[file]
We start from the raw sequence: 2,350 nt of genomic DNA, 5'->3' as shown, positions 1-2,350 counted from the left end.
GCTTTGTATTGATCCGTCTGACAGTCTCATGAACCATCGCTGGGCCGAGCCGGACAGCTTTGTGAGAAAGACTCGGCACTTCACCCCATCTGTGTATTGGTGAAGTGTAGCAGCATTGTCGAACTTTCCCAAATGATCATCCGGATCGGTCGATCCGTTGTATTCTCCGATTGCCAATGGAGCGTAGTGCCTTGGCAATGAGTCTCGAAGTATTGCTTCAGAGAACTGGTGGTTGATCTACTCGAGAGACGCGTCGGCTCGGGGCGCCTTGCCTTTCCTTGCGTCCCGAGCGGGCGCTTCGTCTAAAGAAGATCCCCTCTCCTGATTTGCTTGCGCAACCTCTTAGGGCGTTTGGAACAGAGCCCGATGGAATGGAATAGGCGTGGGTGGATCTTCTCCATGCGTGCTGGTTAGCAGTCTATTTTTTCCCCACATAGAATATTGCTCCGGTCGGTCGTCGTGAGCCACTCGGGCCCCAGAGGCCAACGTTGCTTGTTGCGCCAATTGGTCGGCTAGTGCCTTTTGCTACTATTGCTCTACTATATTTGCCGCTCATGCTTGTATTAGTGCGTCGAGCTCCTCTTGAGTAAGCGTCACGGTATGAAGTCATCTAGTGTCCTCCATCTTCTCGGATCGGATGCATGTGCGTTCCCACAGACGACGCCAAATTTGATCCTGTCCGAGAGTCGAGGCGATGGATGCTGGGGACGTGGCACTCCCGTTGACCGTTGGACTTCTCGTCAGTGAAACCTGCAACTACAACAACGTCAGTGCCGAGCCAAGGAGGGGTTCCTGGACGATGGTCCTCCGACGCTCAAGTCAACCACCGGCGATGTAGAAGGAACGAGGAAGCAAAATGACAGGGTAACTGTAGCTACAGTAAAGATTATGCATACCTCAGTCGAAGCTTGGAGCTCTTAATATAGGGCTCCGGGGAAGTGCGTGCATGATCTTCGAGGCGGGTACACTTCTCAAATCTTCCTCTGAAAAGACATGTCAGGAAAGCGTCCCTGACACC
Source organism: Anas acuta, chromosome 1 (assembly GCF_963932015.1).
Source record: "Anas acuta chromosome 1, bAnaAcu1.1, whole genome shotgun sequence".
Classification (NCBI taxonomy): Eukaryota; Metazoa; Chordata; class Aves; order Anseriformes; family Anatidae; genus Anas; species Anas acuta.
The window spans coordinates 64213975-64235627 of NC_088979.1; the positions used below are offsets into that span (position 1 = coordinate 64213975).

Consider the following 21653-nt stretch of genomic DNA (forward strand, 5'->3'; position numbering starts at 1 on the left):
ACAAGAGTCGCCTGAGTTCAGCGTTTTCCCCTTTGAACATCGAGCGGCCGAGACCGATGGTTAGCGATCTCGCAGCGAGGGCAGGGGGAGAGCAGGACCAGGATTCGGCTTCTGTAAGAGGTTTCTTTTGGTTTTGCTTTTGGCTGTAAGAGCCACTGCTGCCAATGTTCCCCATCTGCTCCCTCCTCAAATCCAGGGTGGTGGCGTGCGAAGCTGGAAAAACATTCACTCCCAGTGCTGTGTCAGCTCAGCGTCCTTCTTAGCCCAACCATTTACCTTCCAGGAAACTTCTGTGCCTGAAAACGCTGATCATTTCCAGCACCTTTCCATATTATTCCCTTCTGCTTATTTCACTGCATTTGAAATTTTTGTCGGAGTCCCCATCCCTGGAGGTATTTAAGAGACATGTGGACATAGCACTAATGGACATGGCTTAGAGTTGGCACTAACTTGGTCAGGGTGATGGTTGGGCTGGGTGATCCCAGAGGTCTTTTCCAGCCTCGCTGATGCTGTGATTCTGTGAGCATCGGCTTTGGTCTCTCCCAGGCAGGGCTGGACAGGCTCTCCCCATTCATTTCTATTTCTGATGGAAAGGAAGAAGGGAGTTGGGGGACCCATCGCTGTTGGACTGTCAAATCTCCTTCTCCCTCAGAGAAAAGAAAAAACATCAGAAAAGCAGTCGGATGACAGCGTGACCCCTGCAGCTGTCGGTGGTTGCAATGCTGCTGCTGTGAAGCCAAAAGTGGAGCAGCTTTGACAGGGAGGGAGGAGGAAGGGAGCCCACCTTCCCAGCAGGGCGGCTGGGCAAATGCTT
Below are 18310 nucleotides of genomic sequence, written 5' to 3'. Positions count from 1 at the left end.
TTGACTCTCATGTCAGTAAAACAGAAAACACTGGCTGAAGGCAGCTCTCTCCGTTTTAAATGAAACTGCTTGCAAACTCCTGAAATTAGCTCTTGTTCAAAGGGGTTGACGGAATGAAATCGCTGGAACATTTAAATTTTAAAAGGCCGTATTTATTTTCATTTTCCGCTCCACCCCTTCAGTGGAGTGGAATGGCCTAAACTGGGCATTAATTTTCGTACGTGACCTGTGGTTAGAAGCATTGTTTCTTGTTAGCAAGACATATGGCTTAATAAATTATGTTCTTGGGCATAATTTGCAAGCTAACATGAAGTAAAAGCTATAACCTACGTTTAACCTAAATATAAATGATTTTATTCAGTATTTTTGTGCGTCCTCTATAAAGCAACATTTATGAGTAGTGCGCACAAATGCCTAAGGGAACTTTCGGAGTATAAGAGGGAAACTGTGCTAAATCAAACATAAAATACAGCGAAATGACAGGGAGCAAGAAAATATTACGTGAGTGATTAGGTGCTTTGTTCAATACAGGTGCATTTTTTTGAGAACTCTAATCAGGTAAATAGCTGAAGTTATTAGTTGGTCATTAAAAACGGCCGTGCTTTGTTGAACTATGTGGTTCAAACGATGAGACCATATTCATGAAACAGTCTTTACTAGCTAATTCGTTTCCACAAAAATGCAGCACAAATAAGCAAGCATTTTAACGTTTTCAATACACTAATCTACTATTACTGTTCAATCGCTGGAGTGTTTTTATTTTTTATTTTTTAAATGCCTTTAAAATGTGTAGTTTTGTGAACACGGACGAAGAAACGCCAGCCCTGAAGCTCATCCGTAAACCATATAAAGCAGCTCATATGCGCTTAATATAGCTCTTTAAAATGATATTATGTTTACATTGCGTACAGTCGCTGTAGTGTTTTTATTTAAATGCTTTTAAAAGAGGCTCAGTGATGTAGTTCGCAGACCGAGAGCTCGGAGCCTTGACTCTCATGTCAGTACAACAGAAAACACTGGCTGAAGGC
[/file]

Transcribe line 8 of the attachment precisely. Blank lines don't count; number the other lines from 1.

ACAAGAGTCGCCTGAGTTCAGCGTTTTCCCCTTTGAACATCGAGCGGCCGAGACCGATGGTTAGCGATCTCGCAGCGAGGGCAGGGGGAGAGCAGGACCAGGATTCGGCTTCTGTAAGAGGTTTCTTTTGGTTTTGCTTTTGGCTGTAAGAGCCACTGCTGCCAATGTTCCCCATCTGCTCCCTCCTCAAATCCAGGGTGGTGGCGTGCGAAGCTGGAAAAACATTCACTCCCAGTGCTGTGTCAGCTCAGCGTCCTTCTTAGCCCAACCATTTACCTTCCAGGAAACTTCTGTGCCTGAAAACGCTGATCATTTCCAGCACCTTTCCATATTATTCCCTTCTGCTTATTTCACTGCATTTGAAATTTTTGTCGGAGTCCCCATCCCTGGAGGTATTTAAGAGACATGTGGACATAGCACTAATGGACATGGCTTAGAGTTGGCACTAACTTGGTCAGGGTGATGGTTGGGCTGGGTGATCCCAGAGGTCTTTTCCAGCCTCGCTGATGCTGTGATTCTGTGAGCATCGGCTTTGGTCTCTCCCAGGCAGGGCTGGACAGGCTCTCCCCATTCATTTCTATTTCTGATGGAAAGGAAGAAGGGAGTTGGGGGACCCATCGCTGTTGGACTGTCAAATCTCCTTCTCCCTCAGAGAAAAGAAAAAACATCAGAAAAGCAGTCGGATGACAGCGTGACCCCTGCAGCTGTCGGTGGTTGCAATGCTGCTGCTGTGAAGCCAAAAGTGGAGCAGCTTTGACAGGGAGGGAGGAGGAAGGGAGCCCACCTTCCCAGCAGGGCGGCTGGGCAAATGCTT